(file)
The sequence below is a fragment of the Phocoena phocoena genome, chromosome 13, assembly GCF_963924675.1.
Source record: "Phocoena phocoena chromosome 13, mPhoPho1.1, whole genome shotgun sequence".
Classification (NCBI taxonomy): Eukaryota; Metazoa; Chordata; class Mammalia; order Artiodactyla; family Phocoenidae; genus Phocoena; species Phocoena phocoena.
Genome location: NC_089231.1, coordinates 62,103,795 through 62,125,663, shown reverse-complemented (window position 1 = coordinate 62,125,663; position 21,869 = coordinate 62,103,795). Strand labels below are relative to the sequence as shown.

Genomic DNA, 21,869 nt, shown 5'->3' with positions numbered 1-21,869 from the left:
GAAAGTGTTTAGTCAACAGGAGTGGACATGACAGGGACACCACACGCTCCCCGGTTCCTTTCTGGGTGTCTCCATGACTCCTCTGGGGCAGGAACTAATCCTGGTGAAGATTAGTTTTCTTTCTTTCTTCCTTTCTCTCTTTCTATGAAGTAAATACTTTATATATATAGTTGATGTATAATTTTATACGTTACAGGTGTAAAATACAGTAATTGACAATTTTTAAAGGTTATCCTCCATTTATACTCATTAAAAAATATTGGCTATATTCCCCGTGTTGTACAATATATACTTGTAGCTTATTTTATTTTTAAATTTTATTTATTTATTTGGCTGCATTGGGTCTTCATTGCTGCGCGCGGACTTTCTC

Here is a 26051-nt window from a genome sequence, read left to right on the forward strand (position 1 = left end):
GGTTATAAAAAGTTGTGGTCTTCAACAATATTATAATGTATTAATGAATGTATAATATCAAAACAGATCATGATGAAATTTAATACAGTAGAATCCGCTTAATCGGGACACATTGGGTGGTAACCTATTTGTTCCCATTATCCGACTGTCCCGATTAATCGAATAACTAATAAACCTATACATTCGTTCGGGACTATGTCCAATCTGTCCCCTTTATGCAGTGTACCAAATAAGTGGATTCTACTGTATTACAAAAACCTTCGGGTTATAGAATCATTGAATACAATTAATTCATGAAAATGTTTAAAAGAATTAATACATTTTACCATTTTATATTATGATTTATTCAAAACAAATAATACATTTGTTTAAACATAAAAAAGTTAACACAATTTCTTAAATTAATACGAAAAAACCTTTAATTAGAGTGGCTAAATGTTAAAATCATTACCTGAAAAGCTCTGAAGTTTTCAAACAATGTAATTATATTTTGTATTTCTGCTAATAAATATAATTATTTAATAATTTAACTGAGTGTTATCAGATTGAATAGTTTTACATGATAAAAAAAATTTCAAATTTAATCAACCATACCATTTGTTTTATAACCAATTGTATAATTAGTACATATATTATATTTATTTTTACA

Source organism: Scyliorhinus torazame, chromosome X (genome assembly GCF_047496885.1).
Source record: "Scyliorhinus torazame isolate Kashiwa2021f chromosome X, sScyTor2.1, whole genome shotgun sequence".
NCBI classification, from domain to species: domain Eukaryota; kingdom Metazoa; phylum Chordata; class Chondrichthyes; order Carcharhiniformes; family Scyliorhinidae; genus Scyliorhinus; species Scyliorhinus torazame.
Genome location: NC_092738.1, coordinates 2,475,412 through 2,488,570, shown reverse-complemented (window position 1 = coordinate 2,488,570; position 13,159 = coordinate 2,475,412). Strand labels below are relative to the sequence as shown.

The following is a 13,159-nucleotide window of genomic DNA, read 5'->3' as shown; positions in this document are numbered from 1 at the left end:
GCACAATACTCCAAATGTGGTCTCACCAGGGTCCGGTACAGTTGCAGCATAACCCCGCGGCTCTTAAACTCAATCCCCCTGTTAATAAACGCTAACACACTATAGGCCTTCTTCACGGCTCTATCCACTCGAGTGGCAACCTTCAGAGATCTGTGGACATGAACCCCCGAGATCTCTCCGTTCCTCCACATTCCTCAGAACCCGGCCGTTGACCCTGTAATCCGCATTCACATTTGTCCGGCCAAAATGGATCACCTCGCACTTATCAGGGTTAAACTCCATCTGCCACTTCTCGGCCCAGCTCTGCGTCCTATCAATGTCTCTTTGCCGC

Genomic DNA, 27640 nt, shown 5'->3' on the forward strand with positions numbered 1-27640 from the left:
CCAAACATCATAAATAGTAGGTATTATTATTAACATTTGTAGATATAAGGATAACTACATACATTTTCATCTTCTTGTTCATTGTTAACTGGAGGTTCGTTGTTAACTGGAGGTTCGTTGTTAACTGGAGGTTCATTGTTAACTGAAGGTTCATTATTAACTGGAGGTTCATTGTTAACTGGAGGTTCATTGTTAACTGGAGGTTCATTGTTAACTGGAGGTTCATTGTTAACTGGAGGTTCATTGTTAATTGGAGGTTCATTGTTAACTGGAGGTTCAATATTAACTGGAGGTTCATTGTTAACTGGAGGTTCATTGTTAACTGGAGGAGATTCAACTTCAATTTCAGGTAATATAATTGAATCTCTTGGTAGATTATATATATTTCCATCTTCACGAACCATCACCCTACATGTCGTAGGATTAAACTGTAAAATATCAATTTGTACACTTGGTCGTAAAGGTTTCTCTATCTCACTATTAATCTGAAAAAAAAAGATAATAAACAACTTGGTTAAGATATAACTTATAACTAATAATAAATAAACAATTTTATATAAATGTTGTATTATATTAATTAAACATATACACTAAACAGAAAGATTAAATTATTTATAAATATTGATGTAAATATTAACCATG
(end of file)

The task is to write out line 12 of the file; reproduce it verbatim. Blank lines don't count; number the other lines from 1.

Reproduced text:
Genome location: NC_092738.1, coordinates 2,475,412 through 2,488,570, shown reverse-complemented (window position 1 = coordinate 2,488,570; position 13,159 = coordinate 2,475,412). Strand labels below are relative to the sequence as shown.